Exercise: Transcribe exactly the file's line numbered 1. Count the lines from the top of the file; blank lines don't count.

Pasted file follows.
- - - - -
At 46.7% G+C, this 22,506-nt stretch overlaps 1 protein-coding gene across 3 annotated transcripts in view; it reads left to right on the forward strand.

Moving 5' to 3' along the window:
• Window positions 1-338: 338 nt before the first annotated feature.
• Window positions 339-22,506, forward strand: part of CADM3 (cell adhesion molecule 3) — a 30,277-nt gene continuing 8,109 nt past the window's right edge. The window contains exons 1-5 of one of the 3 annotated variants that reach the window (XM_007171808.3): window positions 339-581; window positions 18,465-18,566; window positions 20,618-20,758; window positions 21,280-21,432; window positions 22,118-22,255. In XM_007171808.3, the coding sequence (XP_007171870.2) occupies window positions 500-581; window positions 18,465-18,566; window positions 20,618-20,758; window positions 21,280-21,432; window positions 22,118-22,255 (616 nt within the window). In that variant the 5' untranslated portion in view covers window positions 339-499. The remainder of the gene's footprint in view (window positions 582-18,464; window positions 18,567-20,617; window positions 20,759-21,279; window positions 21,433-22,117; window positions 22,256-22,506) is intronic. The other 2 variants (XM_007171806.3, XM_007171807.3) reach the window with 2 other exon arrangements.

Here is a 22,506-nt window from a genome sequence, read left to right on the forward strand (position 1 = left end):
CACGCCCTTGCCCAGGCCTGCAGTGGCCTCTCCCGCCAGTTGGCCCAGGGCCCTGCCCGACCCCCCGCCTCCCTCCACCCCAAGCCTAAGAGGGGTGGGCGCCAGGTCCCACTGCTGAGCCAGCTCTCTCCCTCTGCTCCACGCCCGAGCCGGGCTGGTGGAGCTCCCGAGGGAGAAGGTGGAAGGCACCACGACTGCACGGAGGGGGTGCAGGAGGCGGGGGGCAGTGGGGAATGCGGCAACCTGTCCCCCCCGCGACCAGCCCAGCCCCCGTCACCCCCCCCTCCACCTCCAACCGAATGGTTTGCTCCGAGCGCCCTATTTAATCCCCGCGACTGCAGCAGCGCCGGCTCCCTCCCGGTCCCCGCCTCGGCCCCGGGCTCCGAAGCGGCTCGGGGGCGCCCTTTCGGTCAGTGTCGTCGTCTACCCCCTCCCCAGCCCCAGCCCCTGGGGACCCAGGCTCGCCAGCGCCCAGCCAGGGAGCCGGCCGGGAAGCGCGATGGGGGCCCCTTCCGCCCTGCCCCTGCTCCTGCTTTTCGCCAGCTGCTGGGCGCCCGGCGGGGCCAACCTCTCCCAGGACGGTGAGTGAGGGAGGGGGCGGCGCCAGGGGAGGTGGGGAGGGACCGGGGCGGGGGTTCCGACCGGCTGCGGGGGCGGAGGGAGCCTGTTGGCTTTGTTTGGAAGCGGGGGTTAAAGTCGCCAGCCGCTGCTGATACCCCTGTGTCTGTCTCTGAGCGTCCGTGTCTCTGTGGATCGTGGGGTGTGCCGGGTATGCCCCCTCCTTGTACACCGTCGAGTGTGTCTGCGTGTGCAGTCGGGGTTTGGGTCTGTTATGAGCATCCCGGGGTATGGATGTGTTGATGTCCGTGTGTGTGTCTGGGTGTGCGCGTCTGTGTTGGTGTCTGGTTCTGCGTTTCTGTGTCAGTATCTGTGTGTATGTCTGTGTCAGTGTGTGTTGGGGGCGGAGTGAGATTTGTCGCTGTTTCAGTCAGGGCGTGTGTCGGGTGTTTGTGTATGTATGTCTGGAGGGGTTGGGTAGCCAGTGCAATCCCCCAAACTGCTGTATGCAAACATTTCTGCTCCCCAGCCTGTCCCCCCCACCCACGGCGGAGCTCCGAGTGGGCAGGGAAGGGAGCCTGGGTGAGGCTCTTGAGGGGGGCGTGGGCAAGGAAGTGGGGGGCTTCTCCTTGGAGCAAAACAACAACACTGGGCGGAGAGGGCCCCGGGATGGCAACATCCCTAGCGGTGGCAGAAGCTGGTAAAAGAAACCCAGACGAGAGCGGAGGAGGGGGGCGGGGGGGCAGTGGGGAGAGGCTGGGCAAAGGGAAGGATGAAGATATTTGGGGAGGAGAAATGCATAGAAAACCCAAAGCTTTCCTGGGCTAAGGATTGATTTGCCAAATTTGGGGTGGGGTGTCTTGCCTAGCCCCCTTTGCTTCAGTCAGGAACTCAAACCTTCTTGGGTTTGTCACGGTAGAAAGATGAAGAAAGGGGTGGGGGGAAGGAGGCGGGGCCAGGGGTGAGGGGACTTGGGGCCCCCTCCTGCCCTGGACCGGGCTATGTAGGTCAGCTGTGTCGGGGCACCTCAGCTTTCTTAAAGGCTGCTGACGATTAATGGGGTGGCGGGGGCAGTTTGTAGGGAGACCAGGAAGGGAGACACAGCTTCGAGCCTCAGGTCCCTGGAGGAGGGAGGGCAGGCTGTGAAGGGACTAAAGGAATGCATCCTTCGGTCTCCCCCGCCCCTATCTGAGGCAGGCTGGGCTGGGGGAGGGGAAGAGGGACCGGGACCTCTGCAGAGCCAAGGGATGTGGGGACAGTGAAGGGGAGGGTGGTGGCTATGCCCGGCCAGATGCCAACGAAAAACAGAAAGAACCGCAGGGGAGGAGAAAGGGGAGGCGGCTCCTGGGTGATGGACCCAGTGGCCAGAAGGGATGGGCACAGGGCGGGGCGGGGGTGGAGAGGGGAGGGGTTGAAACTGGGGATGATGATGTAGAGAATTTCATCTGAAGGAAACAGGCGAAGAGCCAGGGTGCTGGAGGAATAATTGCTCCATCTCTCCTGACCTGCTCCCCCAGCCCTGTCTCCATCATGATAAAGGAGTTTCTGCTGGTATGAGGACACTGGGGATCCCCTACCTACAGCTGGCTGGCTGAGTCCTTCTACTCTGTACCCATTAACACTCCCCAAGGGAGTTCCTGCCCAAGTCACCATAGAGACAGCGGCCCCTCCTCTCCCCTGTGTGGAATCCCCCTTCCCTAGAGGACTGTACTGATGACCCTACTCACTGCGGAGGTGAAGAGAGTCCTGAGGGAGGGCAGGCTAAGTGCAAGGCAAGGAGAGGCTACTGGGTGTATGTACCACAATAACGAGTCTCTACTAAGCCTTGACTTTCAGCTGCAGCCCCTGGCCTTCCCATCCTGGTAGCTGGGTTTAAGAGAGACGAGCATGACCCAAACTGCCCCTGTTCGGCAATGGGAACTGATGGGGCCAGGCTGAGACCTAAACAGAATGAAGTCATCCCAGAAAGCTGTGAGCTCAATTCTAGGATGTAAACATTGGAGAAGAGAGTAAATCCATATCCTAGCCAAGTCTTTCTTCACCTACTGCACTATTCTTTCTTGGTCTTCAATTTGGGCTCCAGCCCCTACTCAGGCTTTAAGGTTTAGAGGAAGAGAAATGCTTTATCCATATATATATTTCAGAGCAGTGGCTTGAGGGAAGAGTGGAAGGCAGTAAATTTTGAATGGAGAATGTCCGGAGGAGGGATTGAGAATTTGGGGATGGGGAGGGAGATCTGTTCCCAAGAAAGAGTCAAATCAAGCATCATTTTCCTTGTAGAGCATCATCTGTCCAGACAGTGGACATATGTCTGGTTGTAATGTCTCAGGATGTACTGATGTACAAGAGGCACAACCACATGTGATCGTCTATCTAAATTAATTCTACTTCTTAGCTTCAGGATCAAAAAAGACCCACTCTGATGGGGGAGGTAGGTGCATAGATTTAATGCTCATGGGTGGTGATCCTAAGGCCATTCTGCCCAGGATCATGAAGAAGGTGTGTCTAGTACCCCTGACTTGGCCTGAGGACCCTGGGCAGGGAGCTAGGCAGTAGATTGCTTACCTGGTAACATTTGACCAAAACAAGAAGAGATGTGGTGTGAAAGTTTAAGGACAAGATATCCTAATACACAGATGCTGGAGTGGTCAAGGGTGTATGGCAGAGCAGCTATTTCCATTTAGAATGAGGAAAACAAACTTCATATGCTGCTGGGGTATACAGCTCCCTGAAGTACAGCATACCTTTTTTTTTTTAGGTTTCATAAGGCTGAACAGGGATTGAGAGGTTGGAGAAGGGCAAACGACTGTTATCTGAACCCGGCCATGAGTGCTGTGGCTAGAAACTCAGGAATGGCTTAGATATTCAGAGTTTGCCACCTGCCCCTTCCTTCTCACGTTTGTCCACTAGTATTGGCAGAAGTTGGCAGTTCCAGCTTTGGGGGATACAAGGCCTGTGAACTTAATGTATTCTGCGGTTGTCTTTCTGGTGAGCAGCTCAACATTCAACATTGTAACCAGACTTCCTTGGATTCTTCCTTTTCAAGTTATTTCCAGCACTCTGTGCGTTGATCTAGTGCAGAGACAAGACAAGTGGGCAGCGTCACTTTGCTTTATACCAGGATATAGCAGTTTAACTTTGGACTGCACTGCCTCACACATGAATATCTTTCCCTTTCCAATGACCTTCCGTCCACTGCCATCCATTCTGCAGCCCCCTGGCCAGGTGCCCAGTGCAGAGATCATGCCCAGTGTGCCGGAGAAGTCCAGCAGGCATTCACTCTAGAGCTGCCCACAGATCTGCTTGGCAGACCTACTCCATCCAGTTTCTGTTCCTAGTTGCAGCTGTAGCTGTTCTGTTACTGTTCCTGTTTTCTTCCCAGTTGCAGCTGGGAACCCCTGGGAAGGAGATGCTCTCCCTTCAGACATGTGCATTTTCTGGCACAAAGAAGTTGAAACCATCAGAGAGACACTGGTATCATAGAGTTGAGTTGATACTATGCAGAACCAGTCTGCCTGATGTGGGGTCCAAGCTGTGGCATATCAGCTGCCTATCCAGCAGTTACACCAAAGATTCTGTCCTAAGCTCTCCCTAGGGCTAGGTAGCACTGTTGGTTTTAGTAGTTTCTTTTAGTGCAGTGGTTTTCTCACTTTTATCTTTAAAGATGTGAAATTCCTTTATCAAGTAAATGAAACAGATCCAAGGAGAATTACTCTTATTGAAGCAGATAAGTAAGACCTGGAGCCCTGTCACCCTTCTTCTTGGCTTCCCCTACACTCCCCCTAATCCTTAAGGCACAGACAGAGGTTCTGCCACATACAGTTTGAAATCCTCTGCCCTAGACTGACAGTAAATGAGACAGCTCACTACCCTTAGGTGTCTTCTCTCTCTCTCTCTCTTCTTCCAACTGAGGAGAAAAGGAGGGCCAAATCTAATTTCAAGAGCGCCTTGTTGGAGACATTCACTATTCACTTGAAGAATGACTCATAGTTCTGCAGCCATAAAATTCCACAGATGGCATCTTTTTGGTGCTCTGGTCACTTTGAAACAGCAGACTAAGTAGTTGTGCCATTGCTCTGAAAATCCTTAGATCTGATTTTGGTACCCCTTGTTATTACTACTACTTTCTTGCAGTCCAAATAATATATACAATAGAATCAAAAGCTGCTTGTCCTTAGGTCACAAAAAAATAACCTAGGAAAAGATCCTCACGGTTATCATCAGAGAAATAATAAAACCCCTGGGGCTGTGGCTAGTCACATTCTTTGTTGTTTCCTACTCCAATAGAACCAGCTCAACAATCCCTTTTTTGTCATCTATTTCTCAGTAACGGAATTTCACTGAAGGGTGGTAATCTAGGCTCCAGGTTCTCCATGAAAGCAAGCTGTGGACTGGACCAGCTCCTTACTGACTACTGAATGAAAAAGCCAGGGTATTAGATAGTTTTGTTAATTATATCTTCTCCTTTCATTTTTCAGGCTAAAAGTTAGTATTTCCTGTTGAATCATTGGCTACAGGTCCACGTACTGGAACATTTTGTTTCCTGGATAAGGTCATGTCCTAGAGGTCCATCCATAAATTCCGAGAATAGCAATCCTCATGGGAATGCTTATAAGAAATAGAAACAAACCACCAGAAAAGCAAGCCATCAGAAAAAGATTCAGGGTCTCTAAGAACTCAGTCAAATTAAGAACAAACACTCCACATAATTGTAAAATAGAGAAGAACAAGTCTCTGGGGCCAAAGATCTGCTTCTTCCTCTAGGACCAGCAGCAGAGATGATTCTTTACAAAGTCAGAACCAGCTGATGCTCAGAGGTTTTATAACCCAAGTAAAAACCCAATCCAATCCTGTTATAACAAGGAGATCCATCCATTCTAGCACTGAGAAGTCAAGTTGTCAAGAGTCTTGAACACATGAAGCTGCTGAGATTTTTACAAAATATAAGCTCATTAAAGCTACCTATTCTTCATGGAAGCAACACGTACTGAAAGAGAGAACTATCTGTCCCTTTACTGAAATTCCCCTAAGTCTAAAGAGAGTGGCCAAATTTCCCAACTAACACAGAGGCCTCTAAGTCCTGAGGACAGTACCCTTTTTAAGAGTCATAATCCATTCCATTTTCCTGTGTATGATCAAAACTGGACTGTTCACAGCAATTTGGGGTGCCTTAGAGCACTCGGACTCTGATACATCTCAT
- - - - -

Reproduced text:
At 46.7% G+C, this 22,506-nt stretch overlaps 1 protein-coding gene across 3 annotated transcripts in view; it reads left to right on the forward strand.